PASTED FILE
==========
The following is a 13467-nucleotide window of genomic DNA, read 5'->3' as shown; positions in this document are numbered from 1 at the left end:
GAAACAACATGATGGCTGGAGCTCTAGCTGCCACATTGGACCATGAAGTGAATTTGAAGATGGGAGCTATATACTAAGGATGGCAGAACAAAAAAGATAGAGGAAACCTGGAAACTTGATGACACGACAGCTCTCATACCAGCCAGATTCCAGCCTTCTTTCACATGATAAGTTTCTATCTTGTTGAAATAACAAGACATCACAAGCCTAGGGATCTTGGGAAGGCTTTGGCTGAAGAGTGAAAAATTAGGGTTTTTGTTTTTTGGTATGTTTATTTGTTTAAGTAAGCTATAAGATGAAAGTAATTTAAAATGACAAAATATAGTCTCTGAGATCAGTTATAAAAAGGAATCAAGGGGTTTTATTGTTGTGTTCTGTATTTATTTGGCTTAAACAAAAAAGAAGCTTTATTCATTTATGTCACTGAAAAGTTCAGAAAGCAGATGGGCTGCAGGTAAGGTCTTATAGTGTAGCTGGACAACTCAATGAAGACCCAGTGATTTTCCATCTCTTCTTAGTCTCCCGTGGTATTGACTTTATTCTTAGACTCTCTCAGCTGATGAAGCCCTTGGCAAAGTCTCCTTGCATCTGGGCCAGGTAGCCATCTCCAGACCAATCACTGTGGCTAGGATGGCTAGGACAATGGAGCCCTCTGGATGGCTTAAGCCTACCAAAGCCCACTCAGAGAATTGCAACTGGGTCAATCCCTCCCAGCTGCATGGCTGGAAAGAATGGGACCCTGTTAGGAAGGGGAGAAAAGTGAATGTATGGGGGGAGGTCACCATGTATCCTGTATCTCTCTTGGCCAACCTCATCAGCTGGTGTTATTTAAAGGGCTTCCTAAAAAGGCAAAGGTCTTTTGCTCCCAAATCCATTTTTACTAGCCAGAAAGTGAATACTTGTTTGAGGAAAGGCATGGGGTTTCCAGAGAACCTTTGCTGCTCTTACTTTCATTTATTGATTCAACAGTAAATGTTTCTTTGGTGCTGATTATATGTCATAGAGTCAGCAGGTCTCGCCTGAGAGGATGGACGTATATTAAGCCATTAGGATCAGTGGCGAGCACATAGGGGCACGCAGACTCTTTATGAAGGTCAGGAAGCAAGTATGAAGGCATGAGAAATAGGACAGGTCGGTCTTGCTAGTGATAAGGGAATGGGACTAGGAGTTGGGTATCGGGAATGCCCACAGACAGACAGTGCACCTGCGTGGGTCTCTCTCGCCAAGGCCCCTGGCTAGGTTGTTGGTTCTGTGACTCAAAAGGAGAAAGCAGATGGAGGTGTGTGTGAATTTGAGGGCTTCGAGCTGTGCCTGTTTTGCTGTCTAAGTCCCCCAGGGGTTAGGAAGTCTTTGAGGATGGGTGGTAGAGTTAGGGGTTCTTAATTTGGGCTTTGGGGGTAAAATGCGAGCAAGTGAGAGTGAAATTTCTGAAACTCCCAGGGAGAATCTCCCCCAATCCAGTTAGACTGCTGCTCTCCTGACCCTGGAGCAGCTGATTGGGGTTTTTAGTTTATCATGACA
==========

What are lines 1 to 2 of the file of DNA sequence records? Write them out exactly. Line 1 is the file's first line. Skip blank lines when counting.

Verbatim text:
The following is a 13467-nucleotide window of genomic DNA, read 5'->3' as shown; positions in this document are numbered from 1 at the left end:
GAAACAACATGATGGCTGGAGCTCTAGCTGCCACATTGGACCATGAAGTGAATTTGAAGATGGGAGCTATATACTAAGGATGGCAGAACAAAAAAGATAGAGGAAACCTGGAAACTTGATGACACGACAGCTCTCATACCAGCCAGATTCCAGCCTTCTTTCACATGATAAGTTTCTATCTTGTTGAAATAACAAGACATCACAAGCCTAGGGATCTTGGGAAGGCTTTGGCTGAAGAGTGAAAAATTAGGGTTTTTGTTTTTTGGTATGTTTATTTGTTTAAGTAAGCTATAAGATGAAAGTAATTTAAAATGACAAAATATAGTCTCTGAGATCAGTTATAAAAAGGAATCAAGGGGTTTTATTGTTGTGTTCTGTATTTATTTGGCTTAAACAAAAAAGAAGCTTTATTCATTTATGTCACTGAAAAGTTCAGAAAGCAGATGGGCTGCAGGTAAGGTCTTATAGTGTAGCTGGACAACTCAATGAAGACCCAGTGATTTTCCATCTCTTCTTAGTCTCCCGTGGTATTGACTTTATTCTTAGACTCTCTCAGCTGATGAAGCCCTTGGCAAAGTCTCCTTGCATCTGGGCCAGGTAGCCATCTCCAGACCAATCACTGTGGCTAGGATGGCTAGGACAATGGAGCCCTCTGGATGGCTTAAGCCTACCAAAGCCCACTCAGAGAATTGCAACTGGGTCAATCCCTCCCAGCTGCATGGCTGGAAAGAATGGGACCCTGTTAGGAAGGGGAGAAAAGTGAATGTATGGGGGGAGGTCACCATGTATCCTGTATCTCTCTTGGCCAACCTCATCAGCTGGTGTTATTTAAAGGGCTTCCTAAAAAGGCAAAGGTCTTTTGCTCCCAAATCCATTTTTACTAGCCAGAAAGTGAATACTTGTTTGAGGAAAGGCATGGGGTTTCCAGAGAACCTTTGCTGCTCTTACTTTCATTTATTGATTCAACAGTAAATGTTTCTTTGGTGCTGATTATATGTCATAGAGTCAGCAGGTCTCGCCTGAGAGGATGGACGTATATTAAGCCATTAGGATCAGTGGCGAGCACATAGGGGCACGCAGACTCTTTATGAAGGTCAGGAAGCAAGTATGAAGGCATGAGAAATAGGACAGGTCGGTCTTGCTAGTGATAAGGGAATGGGACTAGGAGTTGGGTATCGGGAATGCCCACAGACAGACAGTGCACCTGCGTGGGTCTCTCTCGCCAAGGCCCCTGGCTAGGTTGTTGGTTCTGTGACTCAAAAGGAGAAAGCAGATGGAGGTGTGTGTGAATTTGAGGGCTTCGAGCTGTGCCTGTTTTGCTGTCTAAGTCCCCCAGGGGTTAGGAAGTCTTTGAGGATGGGTGGTAGAGTTAGGGGTTCTTAATTTGGGCTTTGGGGGTAAAATGCGAGCAAGTGAGAGTGAAATTTCTGAAACTCCCAGGGAGAATCTCCCCCAATCCAGTTAGACTGCTGCTCTCCTGACCCTGGAGCAGCTGATTGGGGTTTTTAGTTTATCATGACA